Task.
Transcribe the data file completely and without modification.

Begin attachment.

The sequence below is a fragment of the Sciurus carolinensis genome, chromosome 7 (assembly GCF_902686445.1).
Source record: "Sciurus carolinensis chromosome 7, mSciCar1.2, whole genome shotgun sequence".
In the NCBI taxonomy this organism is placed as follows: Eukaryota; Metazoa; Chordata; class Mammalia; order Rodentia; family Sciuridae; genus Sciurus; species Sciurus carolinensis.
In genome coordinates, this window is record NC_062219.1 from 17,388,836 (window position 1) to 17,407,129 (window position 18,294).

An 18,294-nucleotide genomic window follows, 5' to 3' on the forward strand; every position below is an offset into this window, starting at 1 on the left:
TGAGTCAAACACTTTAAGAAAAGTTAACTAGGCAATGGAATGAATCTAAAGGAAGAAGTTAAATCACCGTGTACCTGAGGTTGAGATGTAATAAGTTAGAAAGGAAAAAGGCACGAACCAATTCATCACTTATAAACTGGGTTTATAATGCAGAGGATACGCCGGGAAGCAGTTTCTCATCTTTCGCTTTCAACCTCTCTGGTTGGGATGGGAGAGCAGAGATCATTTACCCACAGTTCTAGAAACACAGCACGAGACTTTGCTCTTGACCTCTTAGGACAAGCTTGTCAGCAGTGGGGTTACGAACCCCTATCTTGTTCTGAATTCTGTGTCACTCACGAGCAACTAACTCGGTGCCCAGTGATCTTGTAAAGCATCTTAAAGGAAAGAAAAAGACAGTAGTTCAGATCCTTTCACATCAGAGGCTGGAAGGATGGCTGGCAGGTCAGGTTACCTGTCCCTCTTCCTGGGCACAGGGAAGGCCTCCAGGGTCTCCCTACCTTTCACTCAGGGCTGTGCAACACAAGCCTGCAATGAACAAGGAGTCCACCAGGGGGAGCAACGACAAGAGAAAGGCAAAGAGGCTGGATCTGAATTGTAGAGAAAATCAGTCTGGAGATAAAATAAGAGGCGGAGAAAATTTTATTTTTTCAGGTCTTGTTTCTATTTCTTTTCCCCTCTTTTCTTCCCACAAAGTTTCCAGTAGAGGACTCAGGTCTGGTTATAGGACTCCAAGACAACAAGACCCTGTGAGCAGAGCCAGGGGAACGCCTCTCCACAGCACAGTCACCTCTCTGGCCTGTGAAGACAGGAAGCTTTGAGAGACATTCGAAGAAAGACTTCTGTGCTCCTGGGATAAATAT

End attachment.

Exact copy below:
The sequence below is a fragment of the Sciurus carolinensis genome, chromosome 7 (assembly GCF_902686445.1).
Source record: "Sciurus carolinensis chromosome 7, mSciCar1.2, whole genome shotgun sequence".
In the NCBI taxonomy this organism is placed as follows: Eukaryota; Metazoa; Chordata; class Mammalia; order Rodentia; family Sciuridae; genus Sciurus; species Sciurus carolinensis.
In genome coordinates, this window is record NC_062219.1 from 17,388,836 (window position 1) to 17,407,129 (window position 18,294).

An 18,294-nucleotide genomic window follows, 5' to 3' on the forward strand; every position below is an offset into this window, starting at 1 on the left:
TGAGTCAAACACTTTAAGAAAAGTTAACTAGGCAATGGAATGAATCTAAAGGAAGAAGTTAAATCACCGTGTACCTGAGGTTGAGATGTAATAAGTTAGAAAGGAAAAAGGCACGAACCAATTCATCACTTATAAACTGGGTTTATAATGCAGAGGATACGCCGGGAAGCAGTTTCTCATCTTTCGCTTTCAACCTCTCTGGTTGGGATGGGAGAGCAGAGATCATTTACCCACAGTTCTAGAAACACAGCACGAGACTTTGCTCTTGACCTCTTAGGACAAGCTTGTCAGCAGTGGGGTTACGAACCCCTATCTTGTTCTGAATTCTGTGTCACTCACGAGCAACTAACTCGGTGCCCAGTGATCTTGTAAAGCATCTTAAAGGAAAGAAAAAGACAGTAGTTCAGATCCTTTCACATCAGAGGCTGGAAGGATGGCTGGCAGGTCAGGTTACCTGTCCCTCTTCCTGGGCACAGGGAAGGCCTCCAGGGTCTCCCTACCTTTCACTCAGGGCTGTGCAACACAAGCCTGCAATGAACAAGGAGTCCACCAGGGGGAGCAACGACAAGAGAAAGGCAAAGAGGCTGGATCTGAATTGTAGAGAAAATCAGTCTGGAGATAAAATAAGAGGCGGAGAAAATTTTATTTTTTCAGGTCTTGTTTCTATTTCTTTTCCCCTCTTTTCTTCCCACAAAGTTTCCAGTAGAGGACTCAGGTCTGGTTATAGGACTCCAAGACAACAAGACCCTGTGAGCAGAGCCAGGGGAACGCCTCTCCACAGCACAGTCACCTCTCTGGCCTGTGAAGACAGGAAGCTTTGAGAGACATTCGAAGAAAGACTTCTGTGCTCCTGGGATAAATAT